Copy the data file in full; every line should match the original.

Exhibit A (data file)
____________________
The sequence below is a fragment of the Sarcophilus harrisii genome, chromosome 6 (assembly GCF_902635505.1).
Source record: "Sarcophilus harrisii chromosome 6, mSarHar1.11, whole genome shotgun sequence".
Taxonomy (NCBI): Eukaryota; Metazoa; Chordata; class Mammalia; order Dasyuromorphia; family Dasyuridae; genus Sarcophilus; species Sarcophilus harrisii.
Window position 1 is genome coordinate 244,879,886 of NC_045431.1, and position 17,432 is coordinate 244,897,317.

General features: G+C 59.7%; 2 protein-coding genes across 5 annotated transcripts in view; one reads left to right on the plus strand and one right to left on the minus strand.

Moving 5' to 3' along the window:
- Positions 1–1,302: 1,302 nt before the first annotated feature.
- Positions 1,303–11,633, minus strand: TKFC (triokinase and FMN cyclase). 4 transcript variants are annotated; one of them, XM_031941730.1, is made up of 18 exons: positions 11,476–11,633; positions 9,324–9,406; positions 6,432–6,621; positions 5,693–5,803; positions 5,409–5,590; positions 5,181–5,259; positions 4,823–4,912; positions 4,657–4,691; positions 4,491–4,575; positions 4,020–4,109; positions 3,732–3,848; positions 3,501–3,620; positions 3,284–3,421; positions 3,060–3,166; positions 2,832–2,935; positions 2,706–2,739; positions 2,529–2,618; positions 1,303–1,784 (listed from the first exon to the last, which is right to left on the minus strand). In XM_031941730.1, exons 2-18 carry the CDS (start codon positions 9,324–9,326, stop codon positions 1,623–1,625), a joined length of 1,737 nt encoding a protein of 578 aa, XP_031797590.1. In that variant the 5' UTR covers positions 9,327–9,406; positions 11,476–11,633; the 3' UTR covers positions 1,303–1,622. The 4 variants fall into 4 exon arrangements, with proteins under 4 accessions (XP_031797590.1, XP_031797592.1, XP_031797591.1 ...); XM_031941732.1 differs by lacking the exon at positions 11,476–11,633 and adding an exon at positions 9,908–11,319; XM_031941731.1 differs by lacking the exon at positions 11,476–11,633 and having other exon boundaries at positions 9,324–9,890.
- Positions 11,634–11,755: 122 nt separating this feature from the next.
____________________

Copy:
The sequence below is a fragment of the Sarcophilus harrisii genome, chromosome 6 (assembly GCF_902635505.1).
Source record: "Sarcophilus harrisii chromosome 6, mSarHar1.11, whole genome shotgun sequence".
Taxonomy (NCBI): Eukaryota; Metazoa; Chordata; class Mammalia; order Dasyuromorphia; family Dasyuridae; genus Sarcophilus; species Sarcophilus harrisii.
Window position 1 is genome coordinate 244,879,886 of NC_045431.1, and position 17,432 is coordinate 244,897,317.

General features: G+C 59.7%; 2 protein-coding genes across 5 annotated transcripts in view; one reads left to right on the plus strand and one right to left on the minus strand.

Moving 5' to 3' along the window:
- Positions 1–1,302: 1,302 nt before the first annotated feature.
- Positions 1,303–11,633, minus strand: TKFC (triokinase and FMN cyclase). 4 transcript variants are annotated; one of them, XM_031941730.1, is made up of 18 exons: positions 11,476–11,633; positions 9,324–9,406; positions 6,432–6,621; positions 5,693–5,803; positions 5,409–5,590; positions 5,181–5,259; positions 4,823–4,912; positions 4,657–4,691; positions 4,491–4,575; positions 4,020–4,109; positions 3,732–3,848; positions 3,501–3,620; positions 3,284–3,421; positions 3,060–3,166; positions 2,832–2,935; positions 2,706–2,739; positions 2,529–2,618; positions 1,303–1,784 (listed from the first exon to the last, which is right to left on the minus strand). In XM_031941730.1, exons 2-18 carry the CDS (start codon positions 9,324–9,326, stop codon positions 1,623–1,625), a joined length of 1,737 nt encoding a protein of 578 aa, XP_031797590.1. In that variant the 5' UTR covers positions 9,327–9,406; positions 11,476–11,633; the 3' UTR covers positions 1,303–1,622. The 4 variants fall into 4 exon arrangements, with proteins under 4 accessions (XP_031797590.1, XP_031797592.1, XP_031797591.1 ...); XM_031941732.1 differs by lacking the exon at positions 11,476–11,633 and adding an exon at positions 9,908–11,319; XM_031941731.1 differs by lacking the exon at positions 11,476–11,633 and having other exon boundaries at positions 9,324–9,890.
- Positions 11,634–11,755: 122 nt separating this feature from the next.